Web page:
Best Pet-Friendly Plants for Your Home

Plants can be toxic for pets, even to the point of being fatal. So, what are the best pet-friendly plants for your home? Read on to find out!

The next time you buy a houseplant or order unique flower arrangements, you want to make sure they’re safe for your pets. Some plants can be toxic for pets, even to the point of being fatal. So, what are the best pet-friendly plants for your home? Read on to find out!

Flowers that Are Safe for Cats and Dogs

Here are some of the most common non-toxic flowers that are safe for both cats and dogs.

Asters

There are about 250 types of asters. They can range in height from 6 inches to 6 feet, and the blooms come in many colors. These daisy-like flowers are most commonly white, blue, or pink, but they can also be shades like red or purple.

Celosia

Celosia features small showy flowers in dense spikes. With 45 species to choose from, you can find these fluffy flowers in many bold colors, including pink, red, yellow, and purple.

Orchids

With more than 25,000 species, you’re certain to find an orchid that attracts your attention. These tropical flowers range in size from just 1/10” to 15” and are available in a multitude of colors.

Roses

There are about 100 species of roses, and they’re also easily hybridized. That means they come in a variety of colors, each of which means something different. For example, red roses represent romance, passion, and true love. White roses represent innocence, purity, and youthfulness. Yellow roses mean joy, friendship, and caring.

Sunflowers

Did you know that some species of the brightly colored sunflower can stand up to 15 feet tall? While the petals of sunflowers are typically yellow, the disk in the middle can be yellow, brown, or purple.

Zinnias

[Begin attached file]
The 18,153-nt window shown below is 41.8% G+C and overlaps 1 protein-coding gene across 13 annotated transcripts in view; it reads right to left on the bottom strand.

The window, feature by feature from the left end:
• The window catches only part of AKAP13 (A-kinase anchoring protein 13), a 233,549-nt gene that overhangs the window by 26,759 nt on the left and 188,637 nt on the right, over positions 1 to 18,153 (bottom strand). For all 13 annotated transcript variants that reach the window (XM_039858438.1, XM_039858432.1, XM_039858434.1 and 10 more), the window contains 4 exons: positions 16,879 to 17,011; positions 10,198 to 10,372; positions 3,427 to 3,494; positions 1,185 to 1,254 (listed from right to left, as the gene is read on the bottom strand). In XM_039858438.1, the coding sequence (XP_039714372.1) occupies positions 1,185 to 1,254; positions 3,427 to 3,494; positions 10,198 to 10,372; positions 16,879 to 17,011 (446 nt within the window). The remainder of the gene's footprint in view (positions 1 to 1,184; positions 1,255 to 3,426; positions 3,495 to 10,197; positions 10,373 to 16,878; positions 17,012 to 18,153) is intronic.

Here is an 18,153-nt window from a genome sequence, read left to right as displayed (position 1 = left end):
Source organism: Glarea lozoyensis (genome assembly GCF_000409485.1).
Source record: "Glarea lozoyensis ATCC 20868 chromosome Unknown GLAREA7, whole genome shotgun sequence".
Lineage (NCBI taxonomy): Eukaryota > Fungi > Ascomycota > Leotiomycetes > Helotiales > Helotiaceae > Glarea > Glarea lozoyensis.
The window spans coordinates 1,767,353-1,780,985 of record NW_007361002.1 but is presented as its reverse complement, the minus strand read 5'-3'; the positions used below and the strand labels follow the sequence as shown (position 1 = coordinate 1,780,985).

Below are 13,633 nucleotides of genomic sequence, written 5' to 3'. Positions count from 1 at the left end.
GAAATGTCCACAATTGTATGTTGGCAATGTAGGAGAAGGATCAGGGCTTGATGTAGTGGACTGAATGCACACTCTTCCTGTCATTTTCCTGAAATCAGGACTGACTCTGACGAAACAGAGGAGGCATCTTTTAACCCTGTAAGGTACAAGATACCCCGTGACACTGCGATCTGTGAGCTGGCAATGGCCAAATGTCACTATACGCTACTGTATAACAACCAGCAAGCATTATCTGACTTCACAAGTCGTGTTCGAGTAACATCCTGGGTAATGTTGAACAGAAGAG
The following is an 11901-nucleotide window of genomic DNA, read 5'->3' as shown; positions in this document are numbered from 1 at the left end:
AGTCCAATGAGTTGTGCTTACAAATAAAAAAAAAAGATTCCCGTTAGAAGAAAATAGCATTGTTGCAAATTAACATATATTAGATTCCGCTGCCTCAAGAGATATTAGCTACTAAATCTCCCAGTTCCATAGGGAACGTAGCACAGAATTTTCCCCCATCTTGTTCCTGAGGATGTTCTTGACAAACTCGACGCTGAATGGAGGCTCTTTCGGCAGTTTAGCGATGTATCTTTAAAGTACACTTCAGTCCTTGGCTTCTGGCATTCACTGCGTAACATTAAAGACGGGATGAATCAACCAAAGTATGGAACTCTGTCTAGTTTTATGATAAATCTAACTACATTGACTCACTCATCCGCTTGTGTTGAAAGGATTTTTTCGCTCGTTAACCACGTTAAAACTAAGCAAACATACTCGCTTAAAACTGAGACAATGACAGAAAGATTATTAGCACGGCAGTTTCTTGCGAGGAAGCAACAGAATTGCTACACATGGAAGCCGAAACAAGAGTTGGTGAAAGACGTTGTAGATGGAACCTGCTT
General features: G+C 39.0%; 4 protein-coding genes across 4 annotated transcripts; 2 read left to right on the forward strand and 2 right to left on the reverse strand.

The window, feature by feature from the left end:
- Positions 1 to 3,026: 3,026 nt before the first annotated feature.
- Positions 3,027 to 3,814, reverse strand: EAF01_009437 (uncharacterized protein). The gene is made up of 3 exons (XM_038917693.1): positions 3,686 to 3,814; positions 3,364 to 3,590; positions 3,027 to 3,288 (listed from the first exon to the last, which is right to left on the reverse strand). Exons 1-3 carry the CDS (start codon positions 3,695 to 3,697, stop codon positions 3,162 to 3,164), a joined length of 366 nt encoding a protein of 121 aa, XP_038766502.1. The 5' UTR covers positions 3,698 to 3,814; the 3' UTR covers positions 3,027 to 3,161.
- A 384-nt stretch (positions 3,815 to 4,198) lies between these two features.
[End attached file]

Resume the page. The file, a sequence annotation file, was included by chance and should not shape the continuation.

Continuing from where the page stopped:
Zinnias range in size from 1 foot tall with flowers that are 1 inch across to 3 feet tall with blooms 6 inches across. The round blooms are found in most colors other than blue.

Plants that Are Safe for Dogs

Some flowers are safe for dogs, but may not be for cats. Here are safe plants for people who only have pups, and no kitties.

African Violets

African violets are five-petaled flowers that are white, pink, or violet. They bloom throughout the year and are easy houseplants to keep because they don’t need much light.

Pansies

There are as many as 600 species of pansies, which have been cultivated for so long that nobody is quite sure where they originated. Pansies grow to an average of 6 to 12 inches tall with five-petaled flowers that are usually 1 to 2 inches across and blue, yellow, and white.

Petunias

With showy trumpet-shaped flowers, petunias are popular plants for gardens and window boxes. There are single- and double-bloom varieties in a range of colors from white to purple and dark red.

Flowers the Are Toxic for Pets

Whether you’re debating bringing plants into your home for the first time or you have a new dog or cat, you should be aware of which flowers are toxic for pets. Here are some of the most common poisonous plants.

  • Calla lily
  • Carnation
  • Chrysanthemum
  • Daffodil
  • Dahlia
  • Freesia
  • Gladiola
  • Hyacinth
  • Hydrangea
  • Iris
  • Lily of the valley
  • Ranunculus
  • Tulip

What to Do if Your Pet Eats a Toxic Plant

If your pet is displaying severe symptoms like seizures or bloody diarrhea, you should take them straight to the vet. Otherwise, you can call your vet during business hours or the ASPCA Animal Poison Control Center Phone Number any time at (888) 426-4435 (fees may apply).

They’ll ask what plant your pet ate, how much, and what their symptoms are. From there, they can tell you whether it’s something you can handle at home or if you should take your pet to the vet.

Final Thoughts on the Best Pet-Friendly Plants

While some dogs and cats will always find trouble, we can do our best to keep them safe by sticking with pet-friendly plants and avoiding ones that can be toxic. If you don’t see your favorite flower in this article, do some research to find out whether it could harm your pet before bringing it home. This is one case where an ounce of prevention is definitely worth a pound of the cure.

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